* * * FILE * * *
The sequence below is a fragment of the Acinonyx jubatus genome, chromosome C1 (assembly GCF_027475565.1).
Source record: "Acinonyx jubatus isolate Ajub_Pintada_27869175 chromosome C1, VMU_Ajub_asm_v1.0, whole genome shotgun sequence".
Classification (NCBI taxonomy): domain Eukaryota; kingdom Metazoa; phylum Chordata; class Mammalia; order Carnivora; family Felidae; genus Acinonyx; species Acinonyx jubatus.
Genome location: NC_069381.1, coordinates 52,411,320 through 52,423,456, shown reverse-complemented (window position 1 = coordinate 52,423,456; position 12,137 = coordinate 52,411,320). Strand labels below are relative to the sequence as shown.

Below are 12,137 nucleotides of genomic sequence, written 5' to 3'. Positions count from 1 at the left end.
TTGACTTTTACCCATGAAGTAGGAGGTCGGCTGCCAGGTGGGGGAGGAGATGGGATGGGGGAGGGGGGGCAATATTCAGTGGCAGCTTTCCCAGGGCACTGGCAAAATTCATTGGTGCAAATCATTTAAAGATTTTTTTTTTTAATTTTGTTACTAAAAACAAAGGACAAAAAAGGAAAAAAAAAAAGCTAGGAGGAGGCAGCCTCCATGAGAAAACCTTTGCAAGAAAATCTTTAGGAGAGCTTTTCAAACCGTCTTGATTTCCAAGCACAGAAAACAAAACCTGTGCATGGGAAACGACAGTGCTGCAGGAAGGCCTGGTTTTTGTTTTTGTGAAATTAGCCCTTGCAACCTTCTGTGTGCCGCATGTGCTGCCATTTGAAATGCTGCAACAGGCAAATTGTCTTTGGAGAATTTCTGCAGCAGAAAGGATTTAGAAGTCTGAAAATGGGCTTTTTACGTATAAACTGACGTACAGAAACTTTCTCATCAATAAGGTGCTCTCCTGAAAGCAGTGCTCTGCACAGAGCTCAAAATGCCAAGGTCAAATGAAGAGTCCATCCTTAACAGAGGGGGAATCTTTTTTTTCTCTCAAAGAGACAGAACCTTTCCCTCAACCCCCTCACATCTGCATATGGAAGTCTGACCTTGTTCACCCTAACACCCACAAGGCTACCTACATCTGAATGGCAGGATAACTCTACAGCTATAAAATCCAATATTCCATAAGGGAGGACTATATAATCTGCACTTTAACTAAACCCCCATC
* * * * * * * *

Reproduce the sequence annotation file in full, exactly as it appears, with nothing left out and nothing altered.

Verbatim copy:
The sequence below is a fragment of the Acinonyx jubatus genome, chromosome C1 (assembly GCF_027475565.1).
Source record: "Acinonyx jubatus isolate Ajub_Pintada_27869175 chromosome C1, VMU_Ajub_asm_v1.0, whole genome shotgun sequence".
Classification (NCBI taxonomy): domain Eukaryota; kingdom Metazoa; phylum Chordata; class Mammalia; order Carnivora; family Felidae; genus Acinonyx; species Acinonyx jubatus.
Genome location: NC_069381.1, coordinates 52,411,320 through 52,423,456, shown reverse-complemented (window position 1 = coordinate 52,423,456; position 12,137 = coordinate 52,411,320). Strand labels below are relative to the sequence as shown.

Below are 12,137 nucleotides of genomic sequence, written 5' to 3'. Positions count from 1 at the left end.
TTGACTTTTACCCATGAAGTAGGAGGTCGGCTGCCAGGTGGGGGAGGAGATGGGATGGGGGAGGGGGGGCAATATTCAGTGGCAGCTTTCCCAGGGCACTGGCAAAATTCATTGGTGCAAATCATTTAAAGATTTTTTTTTTTAATTTTGTTACTAAAAACAAAGGACAAAAAAGGAAAAAAAAAAAGCTAGGAGGAGGCAGCCTCCATGAGAAAACCTTTGCAAGAAAATCTTTAGGAGAGCTTTTCAAACCGTCTTGATTTCCAAGCACAGAAAACAAAACCTGTGCATGGGAAACGACAGTGCTGCAGGAAGGCCTGGTTTTTGTTTTTGTGAAATTAGCCCTTGCAACCTTCTGTGTGCCGCATGTGCTGCCATTTGAAATGCTGCAACAGGCAAATTGTCTTTGGAGAATTTCTGCAGCAGAAAGGATTTAGAAGTCTGAAAATGGGCTTTTTACGTATAAACTGACGTACAGAAACTTTCTCATCAATAAGGTGCTCTCCTGAAAGCAGTGCTCTGCACAGAGCTCAAAATGCCAAGGTCAAATGAAGAGTCCATCCTTAACAGAGGGGGAATCTTTTTTTTCTCTCAAAGAGACAGAACCTTTCCCTCAACCCCCTCACATCTGCATATGGAAGTCTGACCTTGTTCACCCTAACACCCACAAGGCTACCTACATCTGAATGGCAGGATAACTCTACAGCTATAAAATCCAATATTCCATAAGGGAGGACTATATAATCTGCACTTTAACTAAACCCCCATC